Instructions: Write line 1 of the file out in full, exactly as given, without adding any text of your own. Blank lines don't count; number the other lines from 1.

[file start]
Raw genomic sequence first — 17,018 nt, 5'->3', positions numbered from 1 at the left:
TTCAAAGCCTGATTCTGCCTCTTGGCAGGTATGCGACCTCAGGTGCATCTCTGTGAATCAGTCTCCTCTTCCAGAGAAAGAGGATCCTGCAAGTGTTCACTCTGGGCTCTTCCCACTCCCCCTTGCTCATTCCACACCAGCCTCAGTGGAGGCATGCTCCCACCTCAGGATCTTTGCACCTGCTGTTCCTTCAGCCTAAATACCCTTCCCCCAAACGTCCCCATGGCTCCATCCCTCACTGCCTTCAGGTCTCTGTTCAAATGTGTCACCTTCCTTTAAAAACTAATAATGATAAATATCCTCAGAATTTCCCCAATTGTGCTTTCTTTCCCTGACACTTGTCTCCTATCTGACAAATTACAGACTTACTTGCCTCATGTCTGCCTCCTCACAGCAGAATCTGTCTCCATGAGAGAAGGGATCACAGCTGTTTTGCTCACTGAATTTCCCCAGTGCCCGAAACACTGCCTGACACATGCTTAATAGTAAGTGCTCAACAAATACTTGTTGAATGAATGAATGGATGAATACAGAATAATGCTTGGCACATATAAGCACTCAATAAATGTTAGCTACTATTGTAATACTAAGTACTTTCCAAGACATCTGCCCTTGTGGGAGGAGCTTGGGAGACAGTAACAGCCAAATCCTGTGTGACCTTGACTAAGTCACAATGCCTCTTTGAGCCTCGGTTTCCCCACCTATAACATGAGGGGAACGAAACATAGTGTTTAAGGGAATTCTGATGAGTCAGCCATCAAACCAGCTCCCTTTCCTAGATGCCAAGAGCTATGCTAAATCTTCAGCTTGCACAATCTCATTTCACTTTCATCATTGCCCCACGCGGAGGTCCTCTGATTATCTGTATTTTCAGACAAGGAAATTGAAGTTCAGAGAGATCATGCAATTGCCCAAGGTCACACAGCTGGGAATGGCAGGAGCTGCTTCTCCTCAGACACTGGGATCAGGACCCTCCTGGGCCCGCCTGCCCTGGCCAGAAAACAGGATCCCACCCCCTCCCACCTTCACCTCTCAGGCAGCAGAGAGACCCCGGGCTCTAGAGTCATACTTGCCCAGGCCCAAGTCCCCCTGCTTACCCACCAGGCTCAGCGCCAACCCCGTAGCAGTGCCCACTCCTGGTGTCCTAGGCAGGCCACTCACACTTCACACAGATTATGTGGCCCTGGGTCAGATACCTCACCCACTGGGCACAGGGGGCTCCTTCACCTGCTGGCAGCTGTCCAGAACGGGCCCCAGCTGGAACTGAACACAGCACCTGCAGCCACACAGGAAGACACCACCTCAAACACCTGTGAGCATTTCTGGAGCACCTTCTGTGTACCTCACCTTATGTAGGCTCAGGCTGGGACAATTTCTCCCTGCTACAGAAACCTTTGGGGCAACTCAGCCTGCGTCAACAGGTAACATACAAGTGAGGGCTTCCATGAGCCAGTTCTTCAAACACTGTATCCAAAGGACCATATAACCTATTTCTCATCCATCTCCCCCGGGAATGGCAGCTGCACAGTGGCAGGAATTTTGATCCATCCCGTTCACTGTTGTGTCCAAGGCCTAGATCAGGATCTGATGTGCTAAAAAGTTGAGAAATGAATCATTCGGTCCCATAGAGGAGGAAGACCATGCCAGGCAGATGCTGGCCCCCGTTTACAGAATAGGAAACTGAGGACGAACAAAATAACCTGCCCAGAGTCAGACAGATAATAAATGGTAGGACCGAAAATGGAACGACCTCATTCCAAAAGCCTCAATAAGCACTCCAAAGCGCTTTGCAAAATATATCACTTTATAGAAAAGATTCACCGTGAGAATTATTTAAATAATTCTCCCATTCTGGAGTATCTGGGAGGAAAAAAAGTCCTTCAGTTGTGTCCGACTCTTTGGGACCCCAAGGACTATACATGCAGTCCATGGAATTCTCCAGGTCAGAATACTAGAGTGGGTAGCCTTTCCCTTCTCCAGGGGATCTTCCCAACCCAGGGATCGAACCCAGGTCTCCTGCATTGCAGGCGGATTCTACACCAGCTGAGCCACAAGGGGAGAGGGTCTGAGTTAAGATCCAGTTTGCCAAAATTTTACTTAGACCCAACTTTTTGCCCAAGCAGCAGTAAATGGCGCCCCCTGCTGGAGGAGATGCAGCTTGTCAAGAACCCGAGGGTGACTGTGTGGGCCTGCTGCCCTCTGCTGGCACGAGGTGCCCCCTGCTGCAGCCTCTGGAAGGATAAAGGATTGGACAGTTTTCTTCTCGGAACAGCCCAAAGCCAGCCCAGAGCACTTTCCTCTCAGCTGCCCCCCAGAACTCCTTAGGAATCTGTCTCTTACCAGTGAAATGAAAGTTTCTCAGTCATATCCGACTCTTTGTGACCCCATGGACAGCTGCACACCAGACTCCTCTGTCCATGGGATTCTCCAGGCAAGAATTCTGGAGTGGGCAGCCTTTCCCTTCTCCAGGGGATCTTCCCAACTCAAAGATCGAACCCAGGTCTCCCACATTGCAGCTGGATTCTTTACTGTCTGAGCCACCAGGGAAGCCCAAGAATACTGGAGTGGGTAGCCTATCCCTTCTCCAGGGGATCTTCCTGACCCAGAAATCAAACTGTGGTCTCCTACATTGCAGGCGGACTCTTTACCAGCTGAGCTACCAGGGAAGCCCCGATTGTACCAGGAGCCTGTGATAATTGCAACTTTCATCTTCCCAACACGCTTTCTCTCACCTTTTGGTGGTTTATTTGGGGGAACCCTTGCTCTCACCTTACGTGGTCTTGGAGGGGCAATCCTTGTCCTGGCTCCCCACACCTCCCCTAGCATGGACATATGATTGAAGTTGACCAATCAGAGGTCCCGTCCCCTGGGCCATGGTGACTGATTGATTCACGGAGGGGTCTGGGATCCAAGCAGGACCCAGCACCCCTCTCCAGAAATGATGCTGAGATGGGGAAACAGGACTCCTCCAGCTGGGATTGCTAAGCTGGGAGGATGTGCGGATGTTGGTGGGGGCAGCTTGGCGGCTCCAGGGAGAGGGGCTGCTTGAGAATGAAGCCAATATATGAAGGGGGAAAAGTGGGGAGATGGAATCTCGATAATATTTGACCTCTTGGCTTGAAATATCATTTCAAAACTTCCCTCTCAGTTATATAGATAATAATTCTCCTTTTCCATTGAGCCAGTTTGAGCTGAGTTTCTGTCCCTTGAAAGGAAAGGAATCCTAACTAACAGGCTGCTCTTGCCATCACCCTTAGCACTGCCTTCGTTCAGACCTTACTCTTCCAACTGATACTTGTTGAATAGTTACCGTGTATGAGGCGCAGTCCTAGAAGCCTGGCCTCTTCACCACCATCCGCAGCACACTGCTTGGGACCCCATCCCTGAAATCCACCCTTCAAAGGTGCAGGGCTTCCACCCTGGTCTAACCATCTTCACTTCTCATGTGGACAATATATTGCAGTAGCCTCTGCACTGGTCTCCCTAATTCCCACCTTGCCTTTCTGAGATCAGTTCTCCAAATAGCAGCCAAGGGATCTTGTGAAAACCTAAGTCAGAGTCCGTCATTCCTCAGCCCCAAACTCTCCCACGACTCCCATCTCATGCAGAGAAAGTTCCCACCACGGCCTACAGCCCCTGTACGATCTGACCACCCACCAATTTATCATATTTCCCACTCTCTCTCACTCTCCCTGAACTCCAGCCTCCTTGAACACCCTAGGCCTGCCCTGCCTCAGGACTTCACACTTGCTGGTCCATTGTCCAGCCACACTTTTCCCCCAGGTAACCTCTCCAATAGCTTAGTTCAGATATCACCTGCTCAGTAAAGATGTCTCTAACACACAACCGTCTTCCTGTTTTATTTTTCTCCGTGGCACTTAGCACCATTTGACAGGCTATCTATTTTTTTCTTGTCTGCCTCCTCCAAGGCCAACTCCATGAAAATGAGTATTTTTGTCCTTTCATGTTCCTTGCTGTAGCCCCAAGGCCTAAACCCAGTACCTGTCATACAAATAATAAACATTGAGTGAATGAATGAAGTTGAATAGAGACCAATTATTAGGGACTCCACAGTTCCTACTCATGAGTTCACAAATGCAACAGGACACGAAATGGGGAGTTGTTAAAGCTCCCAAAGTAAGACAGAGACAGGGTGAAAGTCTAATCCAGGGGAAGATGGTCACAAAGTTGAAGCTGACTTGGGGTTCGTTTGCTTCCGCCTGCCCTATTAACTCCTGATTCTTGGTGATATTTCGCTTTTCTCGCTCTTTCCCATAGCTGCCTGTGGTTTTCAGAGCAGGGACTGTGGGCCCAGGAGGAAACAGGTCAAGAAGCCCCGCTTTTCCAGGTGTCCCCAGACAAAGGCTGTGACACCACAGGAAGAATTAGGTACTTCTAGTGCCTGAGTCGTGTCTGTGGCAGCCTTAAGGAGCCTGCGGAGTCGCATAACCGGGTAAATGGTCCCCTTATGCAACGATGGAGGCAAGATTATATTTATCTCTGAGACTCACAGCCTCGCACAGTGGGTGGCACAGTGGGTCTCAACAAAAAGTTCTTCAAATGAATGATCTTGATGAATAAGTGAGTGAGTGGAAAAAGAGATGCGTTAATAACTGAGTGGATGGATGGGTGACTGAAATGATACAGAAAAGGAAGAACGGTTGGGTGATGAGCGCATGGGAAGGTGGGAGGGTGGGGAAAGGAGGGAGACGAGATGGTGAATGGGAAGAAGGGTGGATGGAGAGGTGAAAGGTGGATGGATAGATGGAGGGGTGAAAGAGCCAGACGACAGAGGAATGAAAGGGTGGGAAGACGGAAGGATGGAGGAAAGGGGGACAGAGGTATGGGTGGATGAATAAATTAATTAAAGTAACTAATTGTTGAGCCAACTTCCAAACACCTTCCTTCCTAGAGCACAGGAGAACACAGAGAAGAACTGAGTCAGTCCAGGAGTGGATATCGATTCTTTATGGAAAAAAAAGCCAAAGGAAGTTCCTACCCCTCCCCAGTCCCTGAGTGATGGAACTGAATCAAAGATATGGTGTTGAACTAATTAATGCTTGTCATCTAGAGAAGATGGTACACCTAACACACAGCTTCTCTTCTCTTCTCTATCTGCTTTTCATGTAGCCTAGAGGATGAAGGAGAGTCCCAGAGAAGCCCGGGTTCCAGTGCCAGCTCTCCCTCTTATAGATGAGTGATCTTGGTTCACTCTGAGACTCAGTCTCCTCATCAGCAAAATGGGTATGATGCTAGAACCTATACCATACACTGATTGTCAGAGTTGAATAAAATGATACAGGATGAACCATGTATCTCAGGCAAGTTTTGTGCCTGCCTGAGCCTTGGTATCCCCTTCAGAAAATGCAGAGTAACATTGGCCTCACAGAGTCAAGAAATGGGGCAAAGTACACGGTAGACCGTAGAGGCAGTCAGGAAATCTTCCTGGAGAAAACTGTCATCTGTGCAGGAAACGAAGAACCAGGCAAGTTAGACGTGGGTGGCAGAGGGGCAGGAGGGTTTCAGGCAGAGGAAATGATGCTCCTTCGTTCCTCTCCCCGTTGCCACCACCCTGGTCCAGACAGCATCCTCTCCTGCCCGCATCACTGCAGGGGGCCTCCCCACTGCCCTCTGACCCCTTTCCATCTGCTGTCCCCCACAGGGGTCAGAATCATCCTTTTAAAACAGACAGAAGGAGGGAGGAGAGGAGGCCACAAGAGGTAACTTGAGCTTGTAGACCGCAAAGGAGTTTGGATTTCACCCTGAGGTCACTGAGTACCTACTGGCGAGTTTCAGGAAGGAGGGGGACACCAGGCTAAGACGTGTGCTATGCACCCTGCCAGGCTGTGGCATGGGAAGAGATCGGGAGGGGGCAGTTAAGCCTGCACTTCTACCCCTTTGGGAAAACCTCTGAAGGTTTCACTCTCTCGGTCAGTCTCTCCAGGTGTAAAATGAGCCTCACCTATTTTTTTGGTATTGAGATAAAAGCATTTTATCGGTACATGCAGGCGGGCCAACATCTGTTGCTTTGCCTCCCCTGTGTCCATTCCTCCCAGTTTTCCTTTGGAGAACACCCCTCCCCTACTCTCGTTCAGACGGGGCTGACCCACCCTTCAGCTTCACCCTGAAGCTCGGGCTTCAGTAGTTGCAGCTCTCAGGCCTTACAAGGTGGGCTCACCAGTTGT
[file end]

Raw genomic sequence first — 17,018 nt, 5'->3', positions numbered from 1 at the left: